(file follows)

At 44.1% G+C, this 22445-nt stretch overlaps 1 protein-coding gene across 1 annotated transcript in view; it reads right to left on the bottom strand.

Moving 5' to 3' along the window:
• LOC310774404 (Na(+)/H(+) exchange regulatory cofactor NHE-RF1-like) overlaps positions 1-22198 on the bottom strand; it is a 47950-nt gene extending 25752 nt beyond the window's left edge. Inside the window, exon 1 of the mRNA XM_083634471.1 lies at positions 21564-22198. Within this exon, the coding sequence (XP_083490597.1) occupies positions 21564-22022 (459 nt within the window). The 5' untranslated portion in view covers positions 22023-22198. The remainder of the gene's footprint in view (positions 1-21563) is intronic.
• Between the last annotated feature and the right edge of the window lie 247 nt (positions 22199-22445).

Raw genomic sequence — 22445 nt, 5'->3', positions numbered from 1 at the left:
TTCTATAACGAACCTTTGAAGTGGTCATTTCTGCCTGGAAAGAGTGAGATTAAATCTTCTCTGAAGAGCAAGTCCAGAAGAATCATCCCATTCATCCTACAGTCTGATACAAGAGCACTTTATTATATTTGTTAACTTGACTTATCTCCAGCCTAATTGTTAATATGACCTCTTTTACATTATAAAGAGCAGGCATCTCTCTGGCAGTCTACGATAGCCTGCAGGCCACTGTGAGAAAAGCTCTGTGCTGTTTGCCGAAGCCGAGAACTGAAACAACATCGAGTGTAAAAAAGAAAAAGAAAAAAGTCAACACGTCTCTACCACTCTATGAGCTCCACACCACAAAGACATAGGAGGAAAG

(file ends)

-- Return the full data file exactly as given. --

At 44.1% G+C, this 22445-nt stretch overlaps 1 protein-coding gene across 1 annotated transcript in view; it reads right to left on the bottom strand.

Moving 5' to 3' along the window:
• LOC310774404 (Na(+)/H(+) exchange regulatory cofactor NHE-RF1-like) overlaps positions 1-22198 on the bottom strand; it is a 47950-nt gene extending 25752 nt beyond the window's left edge. Inside the window, exon 1 of the mRNA XM_083634471.1 lies at positions 21564-22198. Within this exon, the coding sequence (XP_083490597.1) occupies positions 21564-22022 (459 nt within the window). The 5' untranslated portion in view covers positions 22023-22198. The remainder of the gene's footprint in view (positions 1-21563) is intronic.
• Between the last annotated feature and the right edge of the window lie 247 nt (positions 22199-22445).

Raw genomic sequence — 22445 nt, 5'->3', positions numbered from 1 at the left:
TTCTATAACGAACCTTTGAAGTGGTCATTTCTGCCTGGAAAGAGTGAGATTAAATCTTCTCTGAAGAGCAAGTCCAGAAGAATCATCCCATTCATCCTACAGTCTGATACAAGAGCACTTTATTATATTTGTTAACTTGACTTATCTCCAGCCTAATTGTTAATATGACCTCTTTTACATTATAAAGAGCAGGCATCTCTCTGGCAGTCTACGATAGCCTGCAGGCCACTGTGAGAAAAGCTCTGTGCTGTTTGCCGAAGCCGAGAACTGAAACAACATCGAGTGTAAAAAAGAAAAAGAAAAAAGTCAACACGTCTCTACCACTCTATGAGCTCCACACCACAAAGACATAGGAGGAAAG